“Wes starring in films that have nothing to do with Native American heritage is something we acutely desire: to be allowed to play parts without having to authenticate our realness as Indians.”
“We have taken Native lands and tried to eradicate Indigenous societies, yet it’s not only what we’ve done to the living that is so deplorable. It’s what we’ve done, and continue to do, to the dead.”
“Academia is an industry, like journalism, that defines itself in large part by its ethical standards; we’re supposed to educate people and produce knowledge. So what does it mean that we’re also a haven for fakes?”
“I don’t think you can talk about police accountability in our region without also talking about the murder of John T. Williams.”
In an excerpt from ‘The Third Rainbow Girl,’ Emma Copley Eisenberg interrogates various social conditions that might have contributed to a mysterious double murder in West Virginia in 1980.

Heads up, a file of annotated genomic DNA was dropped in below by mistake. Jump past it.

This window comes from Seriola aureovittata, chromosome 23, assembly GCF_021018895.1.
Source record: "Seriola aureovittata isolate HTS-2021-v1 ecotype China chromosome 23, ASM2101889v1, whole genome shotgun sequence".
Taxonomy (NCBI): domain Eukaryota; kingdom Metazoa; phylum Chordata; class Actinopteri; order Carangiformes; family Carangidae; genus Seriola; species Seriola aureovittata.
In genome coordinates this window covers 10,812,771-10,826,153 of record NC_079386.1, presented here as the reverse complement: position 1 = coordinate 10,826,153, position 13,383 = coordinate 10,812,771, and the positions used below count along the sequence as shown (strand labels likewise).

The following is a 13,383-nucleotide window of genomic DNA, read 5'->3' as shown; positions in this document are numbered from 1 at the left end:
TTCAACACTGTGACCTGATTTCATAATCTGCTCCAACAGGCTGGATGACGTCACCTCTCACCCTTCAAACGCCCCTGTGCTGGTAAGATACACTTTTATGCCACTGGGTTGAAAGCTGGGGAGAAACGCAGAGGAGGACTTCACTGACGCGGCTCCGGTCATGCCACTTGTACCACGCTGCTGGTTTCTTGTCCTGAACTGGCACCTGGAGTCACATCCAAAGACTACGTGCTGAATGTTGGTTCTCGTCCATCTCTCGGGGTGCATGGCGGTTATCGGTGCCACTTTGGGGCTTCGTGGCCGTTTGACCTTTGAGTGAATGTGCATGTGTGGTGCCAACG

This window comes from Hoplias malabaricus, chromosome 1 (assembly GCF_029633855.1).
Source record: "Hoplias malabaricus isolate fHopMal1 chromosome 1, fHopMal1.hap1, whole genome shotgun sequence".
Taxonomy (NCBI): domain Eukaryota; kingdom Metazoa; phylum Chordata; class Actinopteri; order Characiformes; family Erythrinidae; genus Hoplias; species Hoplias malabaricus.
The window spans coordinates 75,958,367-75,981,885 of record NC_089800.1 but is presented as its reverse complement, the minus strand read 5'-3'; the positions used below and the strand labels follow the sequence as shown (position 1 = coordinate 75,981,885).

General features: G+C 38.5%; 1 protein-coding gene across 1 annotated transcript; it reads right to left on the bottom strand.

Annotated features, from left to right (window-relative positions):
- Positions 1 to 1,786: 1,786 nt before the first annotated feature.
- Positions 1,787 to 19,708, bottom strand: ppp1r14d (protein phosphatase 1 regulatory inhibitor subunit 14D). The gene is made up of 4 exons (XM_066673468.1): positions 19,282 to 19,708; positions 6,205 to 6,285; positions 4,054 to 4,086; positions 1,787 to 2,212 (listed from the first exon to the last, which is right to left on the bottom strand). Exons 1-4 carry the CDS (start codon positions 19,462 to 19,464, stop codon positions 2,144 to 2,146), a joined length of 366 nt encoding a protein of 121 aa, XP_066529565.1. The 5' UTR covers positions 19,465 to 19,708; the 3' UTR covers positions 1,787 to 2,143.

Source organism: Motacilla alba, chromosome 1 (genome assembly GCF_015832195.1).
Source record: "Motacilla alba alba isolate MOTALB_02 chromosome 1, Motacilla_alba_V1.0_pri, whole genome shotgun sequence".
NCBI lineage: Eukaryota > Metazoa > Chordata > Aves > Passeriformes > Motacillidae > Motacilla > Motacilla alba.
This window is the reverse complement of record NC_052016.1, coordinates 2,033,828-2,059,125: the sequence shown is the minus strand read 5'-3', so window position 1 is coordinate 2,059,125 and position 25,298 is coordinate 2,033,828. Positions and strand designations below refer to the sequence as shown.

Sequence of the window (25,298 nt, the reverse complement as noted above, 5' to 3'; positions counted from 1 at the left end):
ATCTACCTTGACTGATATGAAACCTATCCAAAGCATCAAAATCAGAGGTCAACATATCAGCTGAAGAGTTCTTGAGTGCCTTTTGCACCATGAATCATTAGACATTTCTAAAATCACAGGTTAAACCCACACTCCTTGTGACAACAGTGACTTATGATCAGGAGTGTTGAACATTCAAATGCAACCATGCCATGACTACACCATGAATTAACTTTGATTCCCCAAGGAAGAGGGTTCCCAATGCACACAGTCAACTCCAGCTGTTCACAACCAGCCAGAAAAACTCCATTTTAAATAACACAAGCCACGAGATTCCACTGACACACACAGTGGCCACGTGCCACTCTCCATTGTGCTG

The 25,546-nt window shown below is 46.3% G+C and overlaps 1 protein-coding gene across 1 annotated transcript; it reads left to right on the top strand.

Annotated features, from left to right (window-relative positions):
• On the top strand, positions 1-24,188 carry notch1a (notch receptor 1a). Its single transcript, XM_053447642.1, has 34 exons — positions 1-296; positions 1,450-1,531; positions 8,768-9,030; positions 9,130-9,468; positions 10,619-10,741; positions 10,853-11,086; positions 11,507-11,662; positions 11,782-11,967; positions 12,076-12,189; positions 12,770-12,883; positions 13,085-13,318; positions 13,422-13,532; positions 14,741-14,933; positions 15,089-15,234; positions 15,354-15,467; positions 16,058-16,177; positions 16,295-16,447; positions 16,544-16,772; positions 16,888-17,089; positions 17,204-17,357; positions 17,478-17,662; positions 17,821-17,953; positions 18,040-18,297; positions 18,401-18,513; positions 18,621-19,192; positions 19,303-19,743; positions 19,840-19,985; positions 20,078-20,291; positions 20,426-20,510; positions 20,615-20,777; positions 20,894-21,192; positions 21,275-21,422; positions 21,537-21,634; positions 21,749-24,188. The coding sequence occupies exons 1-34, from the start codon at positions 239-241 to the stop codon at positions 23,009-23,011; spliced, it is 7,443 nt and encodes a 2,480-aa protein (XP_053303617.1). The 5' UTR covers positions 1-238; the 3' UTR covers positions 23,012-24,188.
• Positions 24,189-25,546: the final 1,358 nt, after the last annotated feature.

Nicole Walker contemplates the nature of migration, and realizes there are two places you can never escape: the planet and your own head.
The editors of “Shapes of Native Nonfiction” talk about the craft of writing, the politics of metaphor, and resisting the exploitation of trauma.
Despite decades of effort, activists are still trying to get California public schools to teach an accurate history of the state’s indigenous people and the cruelties of European settlement.
Kali Fajardo-Anstine talks about her new short story collection “Sabrina & Corina,” her obsession with dualities, and Chicano and Indigenous history in Denver.
America binged on expansion, relying on land grabs as an engine of growth and a way to externalize racial hatred. Historian Greg Grandin asks, without a frontier, what can America be?